January is National Bath Safety Month. According to the American Academy of Pediatrics, thousands of children are injured or killed in bathroom accidents annually. We wanted to give you some tips on how to keep your bathroom safe.
Water Temperature: It’s a good idea to keep your water heater lowered to about 120 degrees to prevent scalding. I have found that my daughter likes her bath water lukewarm at best so when I give her a bath, I keep the water cooler than I would like for a relax in the tub! There are many tub thermometers available that will let you know if the water is reaching unsafe temperature levels. Using my hand to gauge temperature works well for me.
Electric Items: Keep them away from water! No hair dryers, curling irons, etc near the tub.
Non-Slip Strips and Mats: It’s a good idea to keep these in the tub to help prevent falls. I always help my daughter get in and out the tub too by holding her hand or arm. If you do use a mat, make sure it is secured to the tub floor. Also remind kids to stay on their bottoms in the tub and not stand up.
Watchful Eyes: You’ve heard it before, but I will say it again. Never, ever leave a small child or infant alone in a tub. Even for a second. Bath seats for babies are not substitutes for parents either; don’t rely on them to keep your baby safe. Kids can drown in very little water. Sometimes I will read a magazine by the bath while my daughter plays in the tub. I think she could stay in there for hours!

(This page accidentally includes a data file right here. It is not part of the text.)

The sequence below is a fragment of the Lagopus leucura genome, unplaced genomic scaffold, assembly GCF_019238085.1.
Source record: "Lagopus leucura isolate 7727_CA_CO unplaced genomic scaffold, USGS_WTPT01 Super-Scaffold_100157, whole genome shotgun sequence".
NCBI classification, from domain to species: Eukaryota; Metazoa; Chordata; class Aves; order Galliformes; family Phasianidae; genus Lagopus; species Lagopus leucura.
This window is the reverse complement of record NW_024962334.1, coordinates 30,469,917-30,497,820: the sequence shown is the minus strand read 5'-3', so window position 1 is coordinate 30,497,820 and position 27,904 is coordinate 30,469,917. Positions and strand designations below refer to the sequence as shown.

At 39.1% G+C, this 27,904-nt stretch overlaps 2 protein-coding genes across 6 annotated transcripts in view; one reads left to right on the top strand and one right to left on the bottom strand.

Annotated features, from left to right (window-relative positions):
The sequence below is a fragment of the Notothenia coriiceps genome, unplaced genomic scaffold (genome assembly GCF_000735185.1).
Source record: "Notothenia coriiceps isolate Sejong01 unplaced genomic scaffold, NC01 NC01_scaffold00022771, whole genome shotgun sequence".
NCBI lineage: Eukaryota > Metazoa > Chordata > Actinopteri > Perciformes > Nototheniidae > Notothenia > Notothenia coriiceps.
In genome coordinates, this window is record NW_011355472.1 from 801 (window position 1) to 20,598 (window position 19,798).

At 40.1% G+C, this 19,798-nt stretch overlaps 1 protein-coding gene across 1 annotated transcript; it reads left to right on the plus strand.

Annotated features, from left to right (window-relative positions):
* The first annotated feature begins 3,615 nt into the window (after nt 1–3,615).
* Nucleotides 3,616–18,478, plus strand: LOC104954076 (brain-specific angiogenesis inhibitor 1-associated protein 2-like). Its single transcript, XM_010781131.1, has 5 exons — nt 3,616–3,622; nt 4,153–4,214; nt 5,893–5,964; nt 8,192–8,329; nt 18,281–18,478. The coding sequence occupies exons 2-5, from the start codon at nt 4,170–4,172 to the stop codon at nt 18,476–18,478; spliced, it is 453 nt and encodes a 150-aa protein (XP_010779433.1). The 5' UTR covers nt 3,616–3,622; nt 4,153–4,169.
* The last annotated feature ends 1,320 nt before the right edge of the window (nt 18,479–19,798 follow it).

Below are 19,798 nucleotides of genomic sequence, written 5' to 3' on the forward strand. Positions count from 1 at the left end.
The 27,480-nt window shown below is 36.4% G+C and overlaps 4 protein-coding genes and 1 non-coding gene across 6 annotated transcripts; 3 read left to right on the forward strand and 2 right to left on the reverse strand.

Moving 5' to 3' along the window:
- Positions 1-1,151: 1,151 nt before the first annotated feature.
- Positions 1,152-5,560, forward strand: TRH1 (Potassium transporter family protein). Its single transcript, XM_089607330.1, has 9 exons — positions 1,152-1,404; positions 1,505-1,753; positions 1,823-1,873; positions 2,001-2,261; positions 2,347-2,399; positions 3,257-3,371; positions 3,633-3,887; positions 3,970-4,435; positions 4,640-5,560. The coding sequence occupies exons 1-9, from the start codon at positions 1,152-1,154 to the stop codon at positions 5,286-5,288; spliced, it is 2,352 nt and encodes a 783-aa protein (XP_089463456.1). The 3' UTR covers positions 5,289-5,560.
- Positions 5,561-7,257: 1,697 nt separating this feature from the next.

Slippery Surfaces and Rugs: Take care helping your young kids out of the tub. Bathroom floors are slippery and rugs can slip too. As I mentioned above, I always help my daughter in and out of the tub.
Medications and Cleaning Supplies: Keep ’em locked up and out of reach and sight of the kids.
Toilet Seats: It’s a good idea to keep them closed when you have very young kids in the house. Some parents choose to put locks on them too to help prevent a drowning accident.
Bath Toys: Throw out any with obvious mold and keep the other ones clean and dry. We use a hanging onion basket to store ours so they can drip dry. You can clean bath toys with vinegar or dish soap. The “squirters” or any rubber toy with a hole on the bottom need special attention to prevent yucky mold. One option is to plug the holes with a hot glue gun. At the very least, make sure they are all squirted out before storing them.
Have a Plan: Know the basics of CPR. You can read about it online but it is best to take a class if you can. Make sure a responsible adult is watching your kids in the bathtub and knows it is their responsibility to do so. Know the number for National Poison Control and memorize it (1-800-222-1222-it’s easy!) or keep it handy (I have it in my cell phone).
Most importantly, keep bath time fun and safe!
Do you have any bath tips you would like to share? Let us know how you keep your bathroom safe in the comments!